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I’ve never been a fan of alternative medicine. One day, while browsing at the local library, I saw a book called “Suckers: How Alternative Medicine Makes Fools of Us All“. I took it off the shelf and borrowed it.
I didn’t need to be convinced of the inefficiency of homoeopathy or magnet therapy. Yet I was just curious about what I would learn from this book. Now I’ve reached page 43 and it is too early to talk more about this book. Yet I’ve read some mind-blowing information so far and I felt the need to share it here.
The author writes that “the total UK annual spend for Complementary and Alternative Medicine” [CAM*] are £4.5 billion. £191 million is spent on alternative remedies. £22 million is spent on complementary practitioner consultations every year. The numbers are increasing as the number of practitioners is increasing. In the UK in 2005 “they were thought to number around 47,000”. GPs were only around 35,000.
Reading further, I reached page 20. I found out something I never knew nor thought about: [in the UK] “only osteopaths and chiropractors are legally obligated to have undertaken approved training courses and to be registered with a professional body. Outside these two disciplines, CAM is unregulated.”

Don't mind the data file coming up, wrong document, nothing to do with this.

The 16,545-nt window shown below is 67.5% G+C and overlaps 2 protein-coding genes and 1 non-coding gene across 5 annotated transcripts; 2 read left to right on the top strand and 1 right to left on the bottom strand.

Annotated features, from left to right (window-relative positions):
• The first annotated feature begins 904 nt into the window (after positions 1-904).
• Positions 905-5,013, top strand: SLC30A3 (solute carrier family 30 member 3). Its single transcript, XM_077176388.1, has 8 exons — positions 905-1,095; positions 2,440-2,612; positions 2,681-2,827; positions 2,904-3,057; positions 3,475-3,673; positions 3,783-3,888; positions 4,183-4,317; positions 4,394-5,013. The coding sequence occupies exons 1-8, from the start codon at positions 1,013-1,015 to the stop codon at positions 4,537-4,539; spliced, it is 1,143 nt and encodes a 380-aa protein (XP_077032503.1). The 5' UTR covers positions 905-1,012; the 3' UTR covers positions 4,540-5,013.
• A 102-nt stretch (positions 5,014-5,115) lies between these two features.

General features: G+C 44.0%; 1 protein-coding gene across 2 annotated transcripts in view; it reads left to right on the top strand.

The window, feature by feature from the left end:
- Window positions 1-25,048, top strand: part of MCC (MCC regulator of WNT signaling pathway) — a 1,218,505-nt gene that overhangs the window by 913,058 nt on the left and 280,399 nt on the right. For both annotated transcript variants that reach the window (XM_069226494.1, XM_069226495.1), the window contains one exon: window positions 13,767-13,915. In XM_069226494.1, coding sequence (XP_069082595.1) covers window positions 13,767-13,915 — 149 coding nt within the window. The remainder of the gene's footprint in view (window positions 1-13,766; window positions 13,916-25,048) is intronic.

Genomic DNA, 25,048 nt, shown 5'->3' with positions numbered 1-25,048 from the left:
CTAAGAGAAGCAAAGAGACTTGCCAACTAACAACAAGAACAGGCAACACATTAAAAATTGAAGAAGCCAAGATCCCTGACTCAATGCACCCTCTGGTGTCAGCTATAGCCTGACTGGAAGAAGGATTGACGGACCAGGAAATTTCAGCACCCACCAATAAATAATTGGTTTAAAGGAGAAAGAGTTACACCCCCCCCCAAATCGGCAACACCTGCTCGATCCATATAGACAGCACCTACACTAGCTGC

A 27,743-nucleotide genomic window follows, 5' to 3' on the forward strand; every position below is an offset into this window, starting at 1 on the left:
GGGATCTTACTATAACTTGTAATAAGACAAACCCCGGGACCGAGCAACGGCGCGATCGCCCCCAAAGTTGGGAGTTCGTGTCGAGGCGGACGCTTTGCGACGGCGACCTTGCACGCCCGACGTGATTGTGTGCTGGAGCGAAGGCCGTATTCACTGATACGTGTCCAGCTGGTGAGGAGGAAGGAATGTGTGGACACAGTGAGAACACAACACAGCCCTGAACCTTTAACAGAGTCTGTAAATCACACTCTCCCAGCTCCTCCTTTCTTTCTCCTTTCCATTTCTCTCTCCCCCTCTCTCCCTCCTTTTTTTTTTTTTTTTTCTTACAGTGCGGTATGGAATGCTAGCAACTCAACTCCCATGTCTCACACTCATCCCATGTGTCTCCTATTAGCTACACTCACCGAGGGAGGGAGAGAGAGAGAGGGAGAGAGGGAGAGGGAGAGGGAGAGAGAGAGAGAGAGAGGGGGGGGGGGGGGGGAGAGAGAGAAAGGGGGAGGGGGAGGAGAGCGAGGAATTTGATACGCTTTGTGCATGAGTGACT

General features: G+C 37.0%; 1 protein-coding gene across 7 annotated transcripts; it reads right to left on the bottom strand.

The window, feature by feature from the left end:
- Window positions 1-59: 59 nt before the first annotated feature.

This means that if one decides to set oneself up as a practitioner offering Reiki or acupuncture, one is free to do so overnight. Without any training or anything else. I also learned that the professional bodies for herbal medicine and homoeopathy “have no power to regulate what their members actually do”. The initials IACBP after a practitioner’s name “have no legal or regulatory status”.
The book continues with a short guide on “how to spot a quack”. This is the chapter I have reached so far. I am not sure this book can convince those who believe in CAM or that it is written for those who don’t believe in CAM. But it sure is interesting to read and to find out about this business. Unfortunately, this is a big business that sometimes costs lives…
What are some examples of alternative medicine?
Complementary and Alternative Medicine include acupuncture, aromatherapy, astrological medicine, Bach flower remedies, bio-resonance therapy, chiropractic, colonic irrigation, colour therapy, cranial osteopathy, crystal healing, ear acupuncture, homoeopathy, reiki, vibrational healing and more.
[the complete list can be found in the mentioned book, page 2, or on wikipedia].
Does alternative medicine work?
At times, alternative medicine might appear to work – keep in mind that placebo is pretty powerful. See the below recommendations for more on the topic.